Monday, July 07, 2008

Gabriel Revelation

I came across this article from Haaretz on a new archaeological discovery relating to early Christianity called the Gabriel Revelation (here) which was discovered more than a year ago. Time magazine has a more popular version (here). James Tabor has an interesting rundown with relevant links on his blog (here). No doubt all the major newspapers will carry a story on this one -- if they have not already. The interpretation of the text is dependent on both semantic range of the language and text-critical reconstructions.

"The Gabriel Revelation thus confirms my thesis that the belief in a salin [sic] and resurrected messiah existed prior to the messianic activity of Jesus. The publication of this text is extraordinarily important. It is a discovery that calls for a complete reassessment of all previous scholarship on the subject of messianism, Jewish and Christian alike." (
Israel Knohl, first link)


  1. This stone was purchased by David Jeselsohn in 1998, so I don't think this can be called a 'recent' discovery. Of course, it's hard to believe that David didn't have it examined before forking out the money for it.

    One thing that strikes me as I read the gospels: Jesus was somewhat angry (Yes Bart, he was angry quite often) with those claiming to be informed about the OT. I really don't think all Jews were clueless as to a suffering and dying Messiah who would also have to somehow reign forever. How do you get from a death (as Daniel 9 indicates) to a eternally reigning Messiah without a resurrection. Daniel brings up the resurrection in Ch 12 with very little expectation that his readers would be surprised.
    If Jesus was upset with his contemporaries for not understanding his mission, perhaps we should not be so surprised by this Dead Sea Stone. Any thoughts?

    Tyler Reeves

  2. How secure is this date? Is there any strong reason to exclude the possibility that this text was written AFTER Jesus' advent?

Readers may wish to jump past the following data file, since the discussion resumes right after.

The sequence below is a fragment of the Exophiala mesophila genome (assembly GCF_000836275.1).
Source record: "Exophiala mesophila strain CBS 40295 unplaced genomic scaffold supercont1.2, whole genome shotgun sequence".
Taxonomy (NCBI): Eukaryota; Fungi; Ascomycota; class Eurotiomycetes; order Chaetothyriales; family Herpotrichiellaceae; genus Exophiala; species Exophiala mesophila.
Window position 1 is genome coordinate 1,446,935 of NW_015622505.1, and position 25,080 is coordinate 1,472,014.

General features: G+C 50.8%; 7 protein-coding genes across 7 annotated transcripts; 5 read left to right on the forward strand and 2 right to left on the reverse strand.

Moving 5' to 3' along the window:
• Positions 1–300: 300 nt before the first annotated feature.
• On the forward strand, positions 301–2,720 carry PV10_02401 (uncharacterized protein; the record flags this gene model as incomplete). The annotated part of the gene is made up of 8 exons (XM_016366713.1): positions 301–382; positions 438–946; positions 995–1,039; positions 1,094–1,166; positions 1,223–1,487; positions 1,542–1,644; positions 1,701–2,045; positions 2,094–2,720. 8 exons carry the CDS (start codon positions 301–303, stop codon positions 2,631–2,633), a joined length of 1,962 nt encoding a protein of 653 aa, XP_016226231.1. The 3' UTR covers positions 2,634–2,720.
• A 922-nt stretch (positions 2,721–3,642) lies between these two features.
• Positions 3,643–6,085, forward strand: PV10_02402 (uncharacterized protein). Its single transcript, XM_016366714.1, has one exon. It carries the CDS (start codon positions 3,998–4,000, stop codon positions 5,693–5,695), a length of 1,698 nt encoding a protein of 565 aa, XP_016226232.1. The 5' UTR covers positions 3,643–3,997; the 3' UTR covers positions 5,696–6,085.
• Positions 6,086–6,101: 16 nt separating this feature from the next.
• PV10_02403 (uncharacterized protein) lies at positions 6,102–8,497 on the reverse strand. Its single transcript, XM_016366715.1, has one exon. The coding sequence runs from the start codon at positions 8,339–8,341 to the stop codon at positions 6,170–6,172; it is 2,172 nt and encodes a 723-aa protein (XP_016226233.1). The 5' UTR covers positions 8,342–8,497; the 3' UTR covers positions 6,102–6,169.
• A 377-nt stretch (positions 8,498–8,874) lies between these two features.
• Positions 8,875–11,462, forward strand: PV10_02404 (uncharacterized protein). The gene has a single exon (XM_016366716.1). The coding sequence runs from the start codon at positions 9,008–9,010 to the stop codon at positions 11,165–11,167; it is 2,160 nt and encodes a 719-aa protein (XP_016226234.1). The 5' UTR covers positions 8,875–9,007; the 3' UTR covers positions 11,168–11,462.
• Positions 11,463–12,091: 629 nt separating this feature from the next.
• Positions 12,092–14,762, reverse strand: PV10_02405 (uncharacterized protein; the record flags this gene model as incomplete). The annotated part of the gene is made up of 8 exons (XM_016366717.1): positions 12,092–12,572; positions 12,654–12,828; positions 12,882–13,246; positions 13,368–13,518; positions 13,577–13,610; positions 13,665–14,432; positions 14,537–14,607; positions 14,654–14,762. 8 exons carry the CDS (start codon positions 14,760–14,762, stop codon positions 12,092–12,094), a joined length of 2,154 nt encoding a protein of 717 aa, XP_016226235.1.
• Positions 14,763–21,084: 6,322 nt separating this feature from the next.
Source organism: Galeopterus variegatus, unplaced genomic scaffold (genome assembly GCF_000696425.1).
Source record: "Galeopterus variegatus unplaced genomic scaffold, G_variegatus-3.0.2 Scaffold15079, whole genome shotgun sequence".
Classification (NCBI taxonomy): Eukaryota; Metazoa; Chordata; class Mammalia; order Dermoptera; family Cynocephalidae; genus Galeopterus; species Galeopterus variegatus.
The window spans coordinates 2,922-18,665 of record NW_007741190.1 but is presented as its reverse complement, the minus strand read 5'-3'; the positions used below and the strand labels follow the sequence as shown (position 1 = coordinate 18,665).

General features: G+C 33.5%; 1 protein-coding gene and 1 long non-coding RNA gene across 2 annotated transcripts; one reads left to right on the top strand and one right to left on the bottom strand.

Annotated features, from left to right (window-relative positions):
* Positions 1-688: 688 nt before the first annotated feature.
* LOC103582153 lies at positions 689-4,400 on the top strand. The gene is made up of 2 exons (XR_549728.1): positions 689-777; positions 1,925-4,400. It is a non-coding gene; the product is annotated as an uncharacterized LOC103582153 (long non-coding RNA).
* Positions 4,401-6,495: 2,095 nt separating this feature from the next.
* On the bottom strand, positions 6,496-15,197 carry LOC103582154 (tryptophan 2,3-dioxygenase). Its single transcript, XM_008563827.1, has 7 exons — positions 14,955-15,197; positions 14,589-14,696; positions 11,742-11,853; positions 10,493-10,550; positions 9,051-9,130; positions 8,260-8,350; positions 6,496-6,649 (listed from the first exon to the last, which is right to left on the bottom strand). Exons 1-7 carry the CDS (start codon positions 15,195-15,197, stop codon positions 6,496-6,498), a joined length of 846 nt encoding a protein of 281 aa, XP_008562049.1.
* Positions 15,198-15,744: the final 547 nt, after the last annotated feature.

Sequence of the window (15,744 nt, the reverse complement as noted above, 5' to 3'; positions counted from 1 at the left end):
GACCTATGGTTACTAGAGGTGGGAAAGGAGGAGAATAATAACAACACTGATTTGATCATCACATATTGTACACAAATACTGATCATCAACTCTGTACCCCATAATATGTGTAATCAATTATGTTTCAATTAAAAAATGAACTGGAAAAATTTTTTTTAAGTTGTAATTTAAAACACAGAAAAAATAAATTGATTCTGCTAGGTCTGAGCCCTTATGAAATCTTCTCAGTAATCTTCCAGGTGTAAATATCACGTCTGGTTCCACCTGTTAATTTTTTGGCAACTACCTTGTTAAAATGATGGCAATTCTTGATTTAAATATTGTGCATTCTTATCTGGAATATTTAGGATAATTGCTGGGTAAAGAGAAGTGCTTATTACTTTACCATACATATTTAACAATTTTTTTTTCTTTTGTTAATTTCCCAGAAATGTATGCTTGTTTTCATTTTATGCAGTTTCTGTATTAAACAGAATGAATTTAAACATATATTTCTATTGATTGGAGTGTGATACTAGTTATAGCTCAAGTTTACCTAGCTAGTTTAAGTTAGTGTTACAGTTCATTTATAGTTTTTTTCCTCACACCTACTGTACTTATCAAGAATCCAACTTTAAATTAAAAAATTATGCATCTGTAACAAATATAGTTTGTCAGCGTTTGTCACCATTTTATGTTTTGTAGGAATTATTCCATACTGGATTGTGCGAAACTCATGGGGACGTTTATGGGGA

3. wouldn't it be a bit silly to write a text predicting a dying and rising messiah if the tradition that Jesus as the messiah had died and risen was already a tradition? I didn't think it was the date that was in doubt so much as the reconstruction of the text, considering the fragmented state of it.

  4. Tyler: I guess it depends on what you refer to as the discovery. While the stone was purchased ten years ago, the owner did not realize that it was of particular interest until three years ago when it was examined by an antiquities dealer. The hype surrounding the manuscript is more recent still.

    ANON: The date (end of 1 cent BCE) appears to be based on linguistic features and paleography. The dating appears to be firm, but we will have to see if it holds. I am not sure how certain we can be about the chronology of Hebrew dialect and paleography. Anybody know about this?

    Steph: The reconstruction of the text really is the big issue, and additionally we have to ask what the significance would be if the 3-day resurrected messiah story was pre-Jesus. Would it be a surprise in light of the gospels? In fact, it seems highly likely according to other texts already known (see Knohl's full scholarly article here). According to the gospels, the 3-day resurrected messiah story was prophesied in the OT. Would the Gabriel Hazon undermine the idea that the apocalyptic material in the gospels was a later accretion?

  5. Christian: That's what I understood and I've already read Knohl's full article.

  6. Well, I haven't looked closely into this. And since at least one of the folks pushing this text has a history of making sensationalistic but unsubstantiated claims, I think I'll adopt a wait-and-see approach to this. But, intially, one question popped into my mind: why isn't this some sort of pesher-text based on the last part of Hosea 5 and the first part of Hosea 6?

    Yours in Christ,

    James Snapp, Jr.